Project title: The Creation of Favelas as Sites Necessitating Pacification
How is the favela constructed as a space, an identity, and as a site that necessitates pacification?
The study of geography begins deconstructing the concept of space as something that simply exists; instead, place and space emerge as a product of our interactions, institutions, and material worlds. As such, space is “shot through” with ideology and power based on who is defining it (Knott 2009, Agnew 2011). In this same way, favelas—home to 1.5 million or about 23-24% of Rio de Janeiro’s residents—do not just exist as reified places. Favelas are meticulously defined through discourse and bounded by borders through maps. As a home to so many, there are few definitions that can be applied to all favelas. Materially, favelas can be defined as creative adaptations of built environment stemming from an unmet need for housing (Williamson). However, I am interested in the creation of favela as a place developed through active constructive discourse and the implications of that discourse. Specifically, how is the favela constructed as a space, an identity, and a site that necessitates pacification?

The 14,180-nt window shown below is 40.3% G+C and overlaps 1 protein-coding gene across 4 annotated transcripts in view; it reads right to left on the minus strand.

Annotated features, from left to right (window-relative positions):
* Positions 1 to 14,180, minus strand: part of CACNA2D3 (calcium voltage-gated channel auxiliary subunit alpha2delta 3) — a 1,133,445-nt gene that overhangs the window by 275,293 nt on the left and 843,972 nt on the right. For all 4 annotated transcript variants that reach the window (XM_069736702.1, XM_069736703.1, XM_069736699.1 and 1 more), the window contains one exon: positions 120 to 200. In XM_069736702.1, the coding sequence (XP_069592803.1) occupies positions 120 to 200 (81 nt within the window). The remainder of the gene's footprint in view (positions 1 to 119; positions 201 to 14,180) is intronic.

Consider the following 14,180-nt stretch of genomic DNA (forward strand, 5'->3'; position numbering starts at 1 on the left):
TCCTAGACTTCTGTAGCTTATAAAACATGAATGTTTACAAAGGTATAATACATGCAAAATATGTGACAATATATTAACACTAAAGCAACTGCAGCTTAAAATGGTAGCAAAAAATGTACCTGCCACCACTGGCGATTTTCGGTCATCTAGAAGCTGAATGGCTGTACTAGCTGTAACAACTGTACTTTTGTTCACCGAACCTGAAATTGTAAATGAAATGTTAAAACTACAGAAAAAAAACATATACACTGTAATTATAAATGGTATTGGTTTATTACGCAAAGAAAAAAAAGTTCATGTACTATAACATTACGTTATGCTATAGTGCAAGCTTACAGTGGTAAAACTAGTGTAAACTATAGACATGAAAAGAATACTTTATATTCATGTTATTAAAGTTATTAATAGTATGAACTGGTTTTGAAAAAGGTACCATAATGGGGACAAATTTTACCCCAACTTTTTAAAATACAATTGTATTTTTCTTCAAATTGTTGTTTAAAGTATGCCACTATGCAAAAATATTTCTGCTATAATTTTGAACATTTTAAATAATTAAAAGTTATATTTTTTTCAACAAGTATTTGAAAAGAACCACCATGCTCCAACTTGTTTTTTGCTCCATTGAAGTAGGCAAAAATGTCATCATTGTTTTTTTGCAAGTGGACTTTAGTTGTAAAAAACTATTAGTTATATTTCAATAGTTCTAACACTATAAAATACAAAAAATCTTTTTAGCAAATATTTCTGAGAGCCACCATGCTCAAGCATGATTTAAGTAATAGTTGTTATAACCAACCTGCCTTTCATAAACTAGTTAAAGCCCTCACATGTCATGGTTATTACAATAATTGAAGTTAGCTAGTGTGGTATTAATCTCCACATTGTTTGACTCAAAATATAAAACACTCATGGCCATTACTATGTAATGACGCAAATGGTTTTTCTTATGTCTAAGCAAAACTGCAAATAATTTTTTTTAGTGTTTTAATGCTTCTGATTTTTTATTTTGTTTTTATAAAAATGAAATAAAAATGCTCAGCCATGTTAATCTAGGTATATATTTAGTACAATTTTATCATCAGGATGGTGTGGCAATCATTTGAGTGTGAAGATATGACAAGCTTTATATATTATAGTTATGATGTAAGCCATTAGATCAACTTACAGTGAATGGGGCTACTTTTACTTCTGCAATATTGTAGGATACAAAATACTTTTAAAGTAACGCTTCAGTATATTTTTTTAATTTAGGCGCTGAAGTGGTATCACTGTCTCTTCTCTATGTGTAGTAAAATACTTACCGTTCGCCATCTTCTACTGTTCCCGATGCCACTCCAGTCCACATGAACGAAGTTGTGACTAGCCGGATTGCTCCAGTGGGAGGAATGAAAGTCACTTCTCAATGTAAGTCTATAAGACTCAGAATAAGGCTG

In 2008 Rio’s government launched a project to pacify its favelas through the implementation of Pacifying Police Units (UPPs) that would establish a continuous military presence in communities. Words such as pacification and securitization were used in the project to develop an image of peace and safety. Questions that I want to ask include: How does this discourse allow armed action to be legitimized? And who is pacification done through versus who is pacification for? Often times, pacification is neither peaceful nor safe, and my research attempts to answer the above questions while also raising the voices of the people who became objects of pacification.
I have already conducted archival research of the state’s construction of the favela as a site of pacification through digital documents. I also have spent the summer in Rio doing journalistic reporting through the perspectives of favela residents. I look forward to using the Gillian T. Cell Senior Thesis Research Award as well as the Geography department’s Fall 2016 Seed Research Award to return to Rio and gather data through focus groups and interviews on favela residents’ perceptions of the government’s discourse.